No end in sight as Philippines communist revolt marks 50th year

In this file photo taken on July 30, 2017, guerrillas of the New People’s Army (NPA) stand in formation in the Sierra Madre mountain range, located east of Manila. – In a nation plagued by armed groups ranging from kidnap-for-ransom outfits to Islamist secessionist movements, the communist New People’s Army (NPA) is among the deadliest. (Photo by Noel CELIS / AFP)

via rappler.com – Philippine policewoman Ruby Buena’s introduction to one of the oldest communist insurgencies in the world was a roadside bomb blast followed seconds later by an eruption of gunfire.

“I thought it was my time to die,” said 25-year-old Buena, who instead woke up in a hospital with a cracked pelvis to learn three of her colleagues were dead in the 2018 attack in the central Philippines.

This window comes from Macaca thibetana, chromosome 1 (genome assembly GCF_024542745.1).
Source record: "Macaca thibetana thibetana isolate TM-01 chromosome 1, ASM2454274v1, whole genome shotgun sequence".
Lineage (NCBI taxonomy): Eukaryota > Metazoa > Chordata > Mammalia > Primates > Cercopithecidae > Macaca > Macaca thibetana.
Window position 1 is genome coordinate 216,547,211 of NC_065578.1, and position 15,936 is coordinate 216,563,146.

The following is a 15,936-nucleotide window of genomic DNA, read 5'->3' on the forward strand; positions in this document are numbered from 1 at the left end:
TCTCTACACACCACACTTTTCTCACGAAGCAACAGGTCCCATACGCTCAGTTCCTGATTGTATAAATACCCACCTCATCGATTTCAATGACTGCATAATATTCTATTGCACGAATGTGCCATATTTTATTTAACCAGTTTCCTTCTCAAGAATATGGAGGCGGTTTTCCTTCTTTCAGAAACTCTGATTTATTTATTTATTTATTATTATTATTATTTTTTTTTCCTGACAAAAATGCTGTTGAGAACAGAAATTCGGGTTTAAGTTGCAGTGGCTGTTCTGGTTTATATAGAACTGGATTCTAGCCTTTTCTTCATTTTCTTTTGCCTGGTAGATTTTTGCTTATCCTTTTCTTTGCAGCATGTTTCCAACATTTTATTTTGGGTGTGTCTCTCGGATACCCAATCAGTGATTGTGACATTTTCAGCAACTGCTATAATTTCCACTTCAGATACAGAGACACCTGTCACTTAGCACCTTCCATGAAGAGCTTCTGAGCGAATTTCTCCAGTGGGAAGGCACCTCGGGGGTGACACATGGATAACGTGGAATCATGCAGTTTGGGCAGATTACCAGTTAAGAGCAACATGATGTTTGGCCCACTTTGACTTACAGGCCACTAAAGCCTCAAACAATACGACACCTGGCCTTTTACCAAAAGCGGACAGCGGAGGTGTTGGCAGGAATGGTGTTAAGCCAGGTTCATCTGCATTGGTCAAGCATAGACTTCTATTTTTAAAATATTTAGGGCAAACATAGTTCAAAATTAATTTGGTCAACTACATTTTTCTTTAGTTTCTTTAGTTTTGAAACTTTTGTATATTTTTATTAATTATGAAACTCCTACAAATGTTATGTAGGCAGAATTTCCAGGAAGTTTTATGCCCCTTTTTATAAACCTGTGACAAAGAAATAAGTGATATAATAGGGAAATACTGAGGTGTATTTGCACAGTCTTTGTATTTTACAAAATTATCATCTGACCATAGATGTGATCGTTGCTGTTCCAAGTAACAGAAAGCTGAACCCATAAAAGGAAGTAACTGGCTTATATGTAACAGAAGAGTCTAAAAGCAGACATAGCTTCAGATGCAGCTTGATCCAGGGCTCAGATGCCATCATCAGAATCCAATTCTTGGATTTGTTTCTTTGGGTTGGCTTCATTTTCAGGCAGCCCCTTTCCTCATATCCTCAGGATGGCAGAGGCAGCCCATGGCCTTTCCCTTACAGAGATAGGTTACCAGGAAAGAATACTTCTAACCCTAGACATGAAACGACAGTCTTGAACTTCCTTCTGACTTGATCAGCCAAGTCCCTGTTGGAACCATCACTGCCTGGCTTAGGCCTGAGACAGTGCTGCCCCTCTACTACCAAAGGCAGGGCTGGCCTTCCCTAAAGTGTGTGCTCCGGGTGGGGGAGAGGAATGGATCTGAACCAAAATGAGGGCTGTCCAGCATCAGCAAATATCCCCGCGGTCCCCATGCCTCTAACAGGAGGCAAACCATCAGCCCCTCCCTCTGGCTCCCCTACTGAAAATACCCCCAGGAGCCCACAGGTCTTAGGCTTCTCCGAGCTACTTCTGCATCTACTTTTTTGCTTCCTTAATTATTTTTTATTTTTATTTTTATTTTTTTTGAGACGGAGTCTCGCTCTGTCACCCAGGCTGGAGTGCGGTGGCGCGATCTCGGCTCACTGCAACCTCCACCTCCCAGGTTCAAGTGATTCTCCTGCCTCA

In a nation plagued by armed groups ranging from kidnap-for-ransom outfits to Islamist secessionist movements, the communist New People’s Army (NPA) is among the deadliest.

Yet after decades of failed peace efforts there is no end to the killing in sight as the campaign marks its 50th year.

The NPA launched its rebellion to create a Maoist state on March 29, 1969 – months before the first human landed on the moon.

It grew out of the global communist movement, finding fertile soil in the Philippines’ stark rich-poor divide.

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